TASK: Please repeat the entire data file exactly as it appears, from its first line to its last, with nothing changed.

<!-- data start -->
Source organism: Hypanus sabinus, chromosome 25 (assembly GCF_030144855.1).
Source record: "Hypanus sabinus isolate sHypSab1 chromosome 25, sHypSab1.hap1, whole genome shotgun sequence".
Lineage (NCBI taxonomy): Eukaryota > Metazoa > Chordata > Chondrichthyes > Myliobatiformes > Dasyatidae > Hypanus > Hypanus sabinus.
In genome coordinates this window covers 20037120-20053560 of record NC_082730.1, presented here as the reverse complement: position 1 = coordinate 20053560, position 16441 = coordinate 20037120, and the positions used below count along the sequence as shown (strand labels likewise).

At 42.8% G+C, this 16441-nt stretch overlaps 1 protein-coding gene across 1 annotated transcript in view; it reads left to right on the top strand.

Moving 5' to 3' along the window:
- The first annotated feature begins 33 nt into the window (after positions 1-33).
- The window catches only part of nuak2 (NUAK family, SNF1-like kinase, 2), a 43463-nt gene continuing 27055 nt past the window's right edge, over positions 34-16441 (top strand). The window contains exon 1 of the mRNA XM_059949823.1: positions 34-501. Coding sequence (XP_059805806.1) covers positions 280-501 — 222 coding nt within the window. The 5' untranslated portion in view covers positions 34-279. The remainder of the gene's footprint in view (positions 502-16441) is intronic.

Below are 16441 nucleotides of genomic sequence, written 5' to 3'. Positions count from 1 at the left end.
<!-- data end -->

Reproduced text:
Source organism: Hypanus sabinus, chromosome 25 (assembly GCF_030144855.1).
Source record: "Hypanus sabinus isolate sHypSab1 chromosome 25, sHypSab1.hap1, whole genome shotgun sequence".
Lineage (NCBI taxonomy): Eukaryota > Metazoa > Chordata > Chondrichthyes > Myliobatiformes > Dasyatidae > Hypanus > Hypanus sabinus.
In genome coordinates this window covers 20037120-20053560 of record NC_082730.1, presented here as the reverse complement: position 1 = coordinate 20053560, position 16441 = coordinate 20037120, and the positions used below count along the sequence as shown (strand labels likewise).

At 42.8% G+C, this 16441-nt stretch overlaps 1 protein-coding gene across 1 annotated transcript in view; it reads left to right on the top strand.

Moving 5' to 3' along the window:
- The first annotated feature begins 33 nt into the window (after positions 1-33).
- The window catches only part of nuak2 (NUAK family, SNF1-like kinase, 2), a 43463-nt gene continuing 27055 nt past the window's right edge, over positions 34-16441 (top strand). The window contains exon 1 of the mRNA XM_059949823.1: positions 34-501. Coding sequence (XP_059805806.1) covers positions 280-501 — 222 coding nt within the window. The 5' untranslated portion in view covers positions 34-279. The remainder of the gene's footprint in view (positions 502-16441) is intronic.

Below are 16441 nucleotides of genomic sequence, written 5' to 3'. Positions count from 1 at the left end.